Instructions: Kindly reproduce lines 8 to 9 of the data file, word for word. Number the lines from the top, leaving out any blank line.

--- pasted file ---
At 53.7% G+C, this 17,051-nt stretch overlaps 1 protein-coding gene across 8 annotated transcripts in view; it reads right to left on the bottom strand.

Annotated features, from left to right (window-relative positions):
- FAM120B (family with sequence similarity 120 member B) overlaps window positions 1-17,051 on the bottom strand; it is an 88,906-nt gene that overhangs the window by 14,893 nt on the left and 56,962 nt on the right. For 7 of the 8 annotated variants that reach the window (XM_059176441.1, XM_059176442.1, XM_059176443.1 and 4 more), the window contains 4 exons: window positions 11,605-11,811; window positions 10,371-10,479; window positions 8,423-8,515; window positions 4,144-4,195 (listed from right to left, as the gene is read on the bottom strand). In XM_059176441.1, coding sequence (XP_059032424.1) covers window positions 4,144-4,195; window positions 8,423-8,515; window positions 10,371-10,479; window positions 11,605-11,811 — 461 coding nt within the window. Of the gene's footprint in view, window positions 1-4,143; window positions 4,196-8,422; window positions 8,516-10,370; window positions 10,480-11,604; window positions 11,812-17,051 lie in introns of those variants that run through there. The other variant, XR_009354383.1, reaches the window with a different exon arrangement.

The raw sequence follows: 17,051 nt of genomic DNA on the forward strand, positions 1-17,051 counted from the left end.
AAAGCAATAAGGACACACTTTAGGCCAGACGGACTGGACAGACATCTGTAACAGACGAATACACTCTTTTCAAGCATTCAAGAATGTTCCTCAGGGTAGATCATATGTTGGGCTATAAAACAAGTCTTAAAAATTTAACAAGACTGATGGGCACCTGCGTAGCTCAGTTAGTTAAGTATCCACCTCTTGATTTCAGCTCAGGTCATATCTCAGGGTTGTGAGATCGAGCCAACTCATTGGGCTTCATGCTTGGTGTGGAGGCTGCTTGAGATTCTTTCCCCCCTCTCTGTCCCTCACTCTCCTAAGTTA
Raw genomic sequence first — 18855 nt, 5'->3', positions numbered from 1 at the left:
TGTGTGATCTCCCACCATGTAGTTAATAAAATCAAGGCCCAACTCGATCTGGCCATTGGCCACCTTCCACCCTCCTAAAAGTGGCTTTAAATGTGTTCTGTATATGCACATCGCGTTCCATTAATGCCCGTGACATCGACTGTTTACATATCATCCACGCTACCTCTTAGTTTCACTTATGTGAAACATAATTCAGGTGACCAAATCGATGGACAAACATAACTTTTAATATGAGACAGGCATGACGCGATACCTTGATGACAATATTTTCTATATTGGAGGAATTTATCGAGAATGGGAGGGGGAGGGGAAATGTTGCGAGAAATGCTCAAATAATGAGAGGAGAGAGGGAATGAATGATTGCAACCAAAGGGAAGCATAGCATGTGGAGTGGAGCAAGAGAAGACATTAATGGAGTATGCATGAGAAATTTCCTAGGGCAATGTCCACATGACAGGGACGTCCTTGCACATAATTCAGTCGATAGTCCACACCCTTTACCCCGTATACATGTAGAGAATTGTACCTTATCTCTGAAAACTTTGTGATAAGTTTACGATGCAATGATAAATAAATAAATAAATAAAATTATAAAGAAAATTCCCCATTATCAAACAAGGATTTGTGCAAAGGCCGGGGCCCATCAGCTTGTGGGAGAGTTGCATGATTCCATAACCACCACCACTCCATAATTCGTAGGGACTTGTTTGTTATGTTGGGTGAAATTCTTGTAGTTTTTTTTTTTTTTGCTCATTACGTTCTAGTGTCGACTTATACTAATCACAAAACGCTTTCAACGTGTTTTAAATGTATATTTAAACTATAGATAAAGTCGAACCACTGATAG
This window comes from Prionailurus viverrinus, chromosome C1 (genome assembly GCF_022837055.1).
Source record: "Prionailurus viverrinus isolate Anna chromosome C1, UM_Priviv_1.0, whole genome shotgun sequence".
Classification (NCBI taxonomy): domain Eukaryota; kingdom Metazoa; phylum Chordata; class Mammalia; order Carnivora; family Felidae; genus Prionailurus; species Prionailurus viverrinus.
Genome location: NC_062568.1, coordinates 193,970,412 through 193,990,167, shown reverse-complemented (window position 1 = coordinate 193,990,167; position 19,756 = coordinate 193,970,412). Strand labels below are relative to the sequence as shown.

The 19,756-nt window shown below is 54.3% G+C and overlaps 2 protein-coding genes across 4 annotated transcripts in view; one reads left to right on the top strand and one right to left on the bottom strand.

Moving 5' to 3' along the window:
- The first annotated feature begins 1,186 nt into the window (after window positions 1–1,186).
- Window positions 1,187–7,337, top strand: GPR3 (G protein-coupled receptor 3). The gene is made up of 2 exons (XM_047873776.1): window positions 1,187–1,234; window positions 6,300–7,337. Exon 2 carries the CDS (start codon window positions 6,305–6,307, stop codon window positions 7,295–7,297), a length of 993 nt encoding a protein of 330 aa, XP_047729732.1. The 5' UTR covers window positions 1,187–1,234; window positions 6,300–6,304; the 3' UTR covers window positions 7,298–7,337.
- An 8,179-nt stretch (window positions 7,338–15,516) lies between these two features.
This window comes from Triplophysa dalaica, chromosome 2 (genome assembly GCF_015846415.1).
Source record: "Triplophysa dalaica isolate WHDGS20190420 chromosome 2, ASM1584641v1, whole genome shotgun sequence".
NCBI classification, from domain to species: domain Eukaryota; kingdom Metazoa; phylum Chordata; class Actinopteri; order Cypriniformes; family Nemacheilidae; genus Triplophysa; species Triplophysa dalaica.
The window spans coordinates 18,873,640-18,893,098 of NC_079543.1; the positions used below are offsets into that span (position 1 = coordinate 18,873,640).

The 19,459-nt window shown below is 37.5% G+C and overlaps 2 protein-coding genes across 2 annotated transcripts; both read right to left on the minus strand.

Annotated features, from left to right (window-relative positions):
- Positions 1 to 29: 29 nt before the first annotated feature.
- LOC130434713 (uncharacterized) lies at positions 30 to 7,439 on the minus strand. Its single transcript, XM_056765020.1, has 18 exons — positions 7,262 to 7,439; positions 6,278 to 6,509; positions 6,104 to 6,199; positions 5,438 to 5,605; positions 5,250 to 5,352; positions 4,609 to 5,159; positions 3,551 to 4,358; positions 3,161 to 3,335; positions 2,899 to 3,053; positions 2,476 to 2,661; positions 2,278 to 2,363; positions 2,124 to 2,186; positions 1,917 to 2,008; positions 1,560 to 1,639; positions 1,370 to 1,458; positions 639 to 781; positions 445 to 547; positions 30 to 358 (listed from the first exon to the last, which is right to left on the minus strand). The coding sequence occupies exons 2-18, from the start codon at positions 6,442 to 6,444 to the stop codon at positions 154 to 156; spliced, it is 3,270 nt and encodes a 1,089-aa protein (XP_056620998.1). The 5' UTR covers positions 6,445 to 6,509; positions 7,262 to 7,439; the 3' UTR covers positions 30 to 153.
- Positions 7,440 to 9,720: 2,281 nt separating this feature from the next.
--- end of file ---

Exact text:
This window comes from Prionailurus viverrinus, chromosome C1 (genome assembly GCF_022837055.1).
Source record: "Prionailurus viverrinus isolate Anna chromosome C1, UM_Priviv_1.0, whole genome shotgun sequence".